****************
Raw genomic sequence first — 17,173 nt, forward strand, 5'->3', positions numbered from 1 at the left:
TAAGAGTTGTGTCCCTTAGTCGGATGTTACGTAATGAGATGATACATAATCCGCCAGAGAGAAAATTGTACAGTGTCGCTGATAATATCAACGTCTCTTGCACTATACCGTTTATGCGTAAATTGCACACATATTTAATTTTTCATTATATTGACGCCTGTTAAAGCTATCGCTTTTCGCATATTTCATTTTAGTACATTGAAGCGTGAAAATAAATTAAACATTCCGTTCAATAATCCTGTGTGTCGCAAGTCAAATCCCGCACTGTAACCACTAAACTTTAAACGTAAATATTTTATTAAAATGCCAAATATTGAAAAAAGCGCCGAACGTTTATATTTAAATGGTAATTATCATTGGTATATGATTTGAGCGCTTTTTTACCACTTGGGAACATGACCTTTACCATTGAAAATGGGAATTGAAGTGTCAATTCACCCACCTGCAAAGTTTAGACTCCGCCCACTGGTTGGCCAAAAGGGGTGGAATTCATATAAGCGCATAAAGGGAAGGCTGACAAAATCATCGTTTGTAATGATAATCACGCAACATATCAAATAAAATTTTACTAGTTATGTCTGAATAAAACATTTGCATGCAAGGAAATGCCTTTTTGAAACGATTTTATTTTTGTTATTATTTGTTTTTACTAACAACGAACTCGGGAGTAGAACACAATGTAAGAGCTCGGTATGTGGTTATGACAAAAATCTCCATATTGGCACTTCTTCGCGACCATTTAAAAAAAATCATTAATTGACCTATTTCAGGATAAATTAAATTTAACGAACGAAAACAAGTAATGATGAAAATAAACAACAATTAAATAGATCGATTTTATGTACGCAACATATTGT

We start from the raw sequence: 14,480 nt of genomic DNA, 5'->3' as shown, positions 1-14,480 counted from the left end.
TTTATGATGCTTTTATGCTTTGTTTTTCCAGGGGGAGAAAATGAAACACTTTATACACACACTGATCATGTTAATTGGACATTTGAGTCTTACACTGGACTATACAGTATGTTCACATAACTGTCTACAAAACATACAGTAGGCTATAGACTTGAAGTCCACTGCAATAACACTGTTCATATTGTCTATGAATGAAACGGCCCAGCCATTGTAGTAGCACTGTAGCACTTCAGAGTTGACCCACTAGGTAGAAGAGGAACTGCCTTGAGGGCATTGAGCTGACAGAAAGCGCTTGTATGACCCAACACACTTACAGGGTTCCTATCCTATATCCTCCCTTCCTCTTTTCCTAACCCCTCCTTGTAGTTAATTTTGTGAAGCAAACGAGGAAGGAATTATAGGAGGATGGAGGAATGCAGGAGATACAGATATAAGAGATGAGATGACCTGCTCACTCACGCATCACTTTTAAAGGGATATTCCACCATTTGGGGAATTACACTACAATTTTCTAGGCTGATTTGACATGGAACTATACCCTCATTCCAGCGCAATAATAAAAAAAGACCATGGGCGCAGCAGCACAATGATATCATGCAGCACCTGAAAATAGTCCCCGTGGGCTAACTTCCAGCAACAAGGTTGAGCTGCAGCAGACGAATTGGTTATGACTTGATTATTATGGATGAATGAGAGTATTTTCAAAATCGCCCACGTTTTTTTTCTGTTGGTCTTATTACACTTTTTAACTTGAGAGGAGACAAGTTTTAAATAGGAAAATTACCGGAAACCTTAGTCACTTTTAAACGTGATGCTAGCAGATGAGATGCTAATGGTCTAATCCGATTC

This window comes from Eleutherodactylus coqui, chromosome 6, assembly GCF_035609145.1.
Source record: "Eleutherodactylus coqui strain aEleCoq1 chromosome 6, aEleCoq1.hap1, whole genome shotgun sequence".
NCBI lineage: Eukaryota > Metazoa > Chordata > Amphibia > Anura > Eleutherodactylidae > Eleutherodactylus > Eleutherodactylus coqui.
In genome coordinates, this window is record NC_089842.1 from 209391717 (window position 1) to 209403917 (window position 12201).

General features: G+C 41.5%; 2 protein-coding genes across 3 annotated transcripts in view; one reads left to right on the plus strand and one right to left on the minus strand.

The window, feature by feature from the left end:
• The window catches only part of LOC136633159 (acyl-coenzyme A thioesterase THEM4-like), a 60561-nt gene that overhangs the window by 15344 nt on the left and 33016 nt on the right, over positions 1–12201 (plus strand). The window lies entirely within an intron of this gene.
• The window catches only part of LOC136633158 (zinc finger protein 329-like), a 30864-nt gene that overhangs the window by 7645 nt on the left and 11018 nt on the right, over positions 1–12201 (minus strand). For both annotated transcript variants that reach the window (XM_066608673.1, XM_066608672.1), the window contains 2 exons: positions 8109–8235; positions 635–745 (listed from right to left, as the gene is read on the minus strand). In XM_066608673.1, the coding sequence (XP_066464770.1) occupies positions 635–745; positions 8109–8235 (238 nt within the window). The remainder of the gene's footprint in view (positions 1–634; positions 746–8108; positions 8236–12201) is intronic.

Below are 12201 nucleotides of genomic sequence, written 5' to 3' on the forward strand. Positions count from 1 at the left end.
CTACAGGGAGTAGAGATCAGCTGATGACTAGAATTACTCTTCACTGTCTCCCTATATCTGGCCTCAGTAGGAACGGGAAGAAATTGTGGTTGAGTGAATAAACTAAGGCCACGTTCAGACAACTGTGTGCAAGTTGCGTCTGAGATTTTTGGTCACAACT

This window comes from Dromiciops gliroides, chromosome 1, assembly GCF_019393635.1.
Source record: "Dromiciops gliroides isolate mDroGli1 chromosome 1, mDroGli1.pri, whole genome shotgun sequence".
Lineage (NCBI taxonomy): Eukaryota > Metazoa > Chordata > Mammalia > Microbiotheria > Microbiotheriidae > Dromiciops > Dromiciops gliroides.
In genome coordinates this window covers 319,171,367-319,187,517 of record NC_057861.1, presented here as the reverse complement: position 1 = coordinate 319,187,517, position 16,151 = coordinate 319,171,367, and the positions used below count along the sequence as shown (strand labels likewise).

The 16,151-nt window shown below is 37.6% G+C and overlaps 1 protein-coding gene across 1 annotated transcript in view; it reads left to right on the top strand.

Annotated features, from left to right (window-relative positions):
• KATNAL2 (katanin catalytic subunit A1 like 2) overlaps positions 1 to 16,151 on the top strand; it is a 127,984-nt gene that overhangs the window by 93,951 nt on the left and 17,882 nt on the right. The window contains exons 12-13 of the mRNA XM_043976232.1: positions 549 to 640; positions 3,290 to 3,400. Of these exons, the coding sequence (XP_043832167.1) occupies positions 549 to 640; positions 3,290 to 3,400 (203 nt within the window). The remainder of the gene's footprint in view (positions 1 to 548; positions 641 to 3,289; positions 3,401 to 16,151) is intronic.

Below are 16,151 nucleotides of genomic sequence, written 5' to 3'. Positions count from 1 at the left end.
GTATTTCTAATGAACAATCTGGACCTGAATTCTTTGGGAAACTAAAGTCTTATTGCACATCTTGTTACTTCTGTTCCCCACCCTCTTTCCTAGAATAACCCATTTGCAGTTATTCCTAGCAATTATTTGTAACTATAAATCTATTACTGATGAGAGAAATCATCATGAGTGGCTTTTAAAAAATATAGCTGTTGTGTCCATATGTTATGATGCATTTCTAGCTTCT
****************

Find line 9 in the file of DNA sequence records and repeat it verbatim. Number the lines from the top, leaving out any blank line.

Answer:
General features: G+C 41.5%; 2 protein-coding genes across 3 annotated transcripts in view; one reads left to right on the plus strand and one right to left on the minus strand.